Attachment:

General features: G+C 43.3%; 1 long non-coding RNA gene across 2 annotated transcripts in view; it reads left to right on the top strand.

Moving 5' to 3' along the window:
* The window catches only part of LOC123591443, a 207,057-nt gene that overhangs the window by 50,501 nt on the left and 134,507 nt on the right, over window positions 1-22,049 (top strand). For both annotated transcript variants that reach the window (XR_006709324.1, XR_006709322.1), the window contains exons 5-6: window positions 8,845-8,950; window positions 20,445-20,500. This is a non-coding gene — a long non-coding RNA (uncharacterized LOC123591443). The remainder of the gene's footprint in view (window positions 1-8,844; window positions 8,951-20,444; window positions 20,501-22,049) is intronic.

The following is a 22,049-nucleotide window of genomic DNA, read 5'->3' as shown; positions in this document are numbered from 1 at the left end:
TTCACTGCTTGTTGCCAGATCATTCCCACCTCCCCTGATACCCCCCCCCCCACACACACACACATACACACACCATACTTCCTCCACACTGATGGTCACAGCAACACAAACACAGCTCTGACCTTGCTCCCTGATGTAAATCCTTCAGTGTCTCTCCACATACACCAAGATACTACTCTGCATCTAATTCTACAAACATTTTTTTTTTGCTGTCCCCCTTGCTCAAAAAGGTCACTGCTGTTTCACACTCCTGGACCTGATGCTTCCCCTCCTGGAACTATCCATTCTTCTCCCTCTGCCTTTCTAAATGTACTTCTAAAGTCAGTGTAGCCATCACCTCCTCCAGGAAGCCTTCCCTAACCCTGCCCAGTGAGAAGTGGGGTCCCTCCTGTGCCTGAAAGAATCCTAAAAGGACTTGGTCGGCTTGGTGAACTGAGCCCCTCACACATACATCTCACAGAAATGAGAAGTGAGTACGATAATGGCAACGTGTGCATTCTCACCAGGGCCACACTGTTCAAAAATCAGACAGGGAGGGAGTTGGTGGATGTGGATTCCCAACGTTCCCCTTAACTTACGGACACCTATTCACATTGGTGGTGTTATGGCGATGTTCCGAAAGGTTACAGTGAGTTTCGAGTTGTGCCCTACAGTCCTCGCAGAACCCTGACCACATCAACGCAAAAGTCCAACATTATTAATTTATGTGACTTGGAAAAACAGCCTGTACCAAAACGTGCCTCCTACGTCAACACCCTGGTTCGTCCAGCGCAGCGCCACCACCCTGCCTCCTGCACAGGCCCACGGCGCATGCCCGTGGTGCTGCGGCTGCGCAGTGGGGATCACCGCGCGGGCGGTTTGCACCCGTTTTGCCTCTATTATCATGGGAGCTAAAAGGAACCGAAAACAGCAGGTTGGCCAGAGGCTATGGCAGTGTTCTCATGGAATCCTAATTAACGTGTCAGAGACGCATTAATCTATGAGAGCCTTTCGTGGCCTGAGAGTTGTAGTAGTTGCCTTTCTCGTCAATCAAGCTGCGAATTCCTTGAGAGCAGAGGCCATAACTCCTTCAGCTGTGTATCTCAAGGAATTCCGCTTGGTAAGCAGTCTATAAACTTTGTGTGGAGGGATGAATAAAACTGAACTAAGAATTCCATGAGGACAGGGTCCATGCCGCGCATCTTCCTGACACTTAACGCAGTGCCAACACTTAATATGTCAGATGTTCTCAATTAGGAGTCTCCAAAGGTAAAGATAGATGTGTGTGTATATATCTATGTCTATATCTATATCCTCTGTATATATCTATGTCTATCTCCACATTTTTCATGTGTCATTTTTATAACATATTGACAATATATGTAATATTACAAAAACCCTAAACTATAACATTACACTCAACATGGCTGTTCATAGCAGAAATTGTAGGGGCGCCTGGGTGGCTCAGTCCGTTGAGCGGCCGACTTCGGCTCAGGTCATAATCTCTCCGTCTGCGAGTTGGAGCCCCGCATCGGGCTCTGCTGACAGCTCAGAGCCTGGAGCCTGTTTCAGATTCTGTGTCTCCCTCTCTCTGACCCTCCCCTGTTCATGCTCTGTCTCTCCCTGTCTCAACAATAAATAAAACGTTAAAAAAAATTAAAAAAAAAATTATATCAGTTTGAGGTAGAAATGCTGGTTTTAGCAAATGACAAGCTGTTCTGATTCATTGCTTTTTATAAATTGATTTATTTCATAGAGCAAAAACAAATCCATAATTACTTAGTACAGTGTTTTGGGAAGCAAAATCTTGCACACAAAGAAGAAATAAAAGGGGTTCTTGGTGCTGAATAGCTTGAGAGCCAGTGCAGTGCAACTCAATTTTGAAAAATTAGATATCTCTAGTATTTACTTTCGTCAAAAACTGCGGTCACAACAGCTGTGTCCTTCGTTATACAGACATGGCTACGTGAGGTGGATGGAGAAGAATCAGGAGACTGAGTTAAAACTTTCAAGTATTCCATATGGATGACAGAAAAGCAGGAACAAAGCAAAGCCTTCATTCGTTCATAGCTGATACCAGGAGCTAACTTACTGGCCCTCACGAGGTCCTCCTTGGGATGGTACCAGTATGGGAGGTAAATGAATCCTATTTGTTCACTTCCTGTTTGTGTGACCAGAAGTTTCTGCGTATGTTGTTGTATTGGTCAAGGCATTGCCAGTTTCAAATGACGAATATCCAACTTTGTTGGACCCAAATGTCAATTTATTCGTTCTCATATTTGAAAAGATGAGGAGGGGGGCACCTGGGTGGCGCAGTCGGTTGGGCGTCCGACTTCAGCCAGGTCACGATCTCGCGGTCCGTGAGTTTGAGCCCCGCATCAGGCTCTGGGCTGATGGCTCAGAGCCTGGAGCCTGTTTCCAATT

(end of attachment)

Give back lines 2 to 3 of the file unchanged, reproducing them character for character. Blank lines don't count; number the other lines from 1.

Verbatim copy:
Moving 5' to 3' along the window:
* The window catches only part of LOC123591443, a 207,057-nt gene that overhangs the window by 50,501 nt on the left and 134,507 nt on the right, over window positions 1-22,049 (top strand). For both annotated transcript variants that reach the window (XR_006709324.1, XR_006709322.1), the window contains exons 5-6: window positions 8,845-8,950; window positions 20,445-20,500. This is a non-coding gene — a long non-coding RNA (uncharacterized LOC123591443). The remainder of the gene's footprint in view (window positions 1-8,844; window positions 8,951-20,444; window positions 20,501-22,049) is intronic.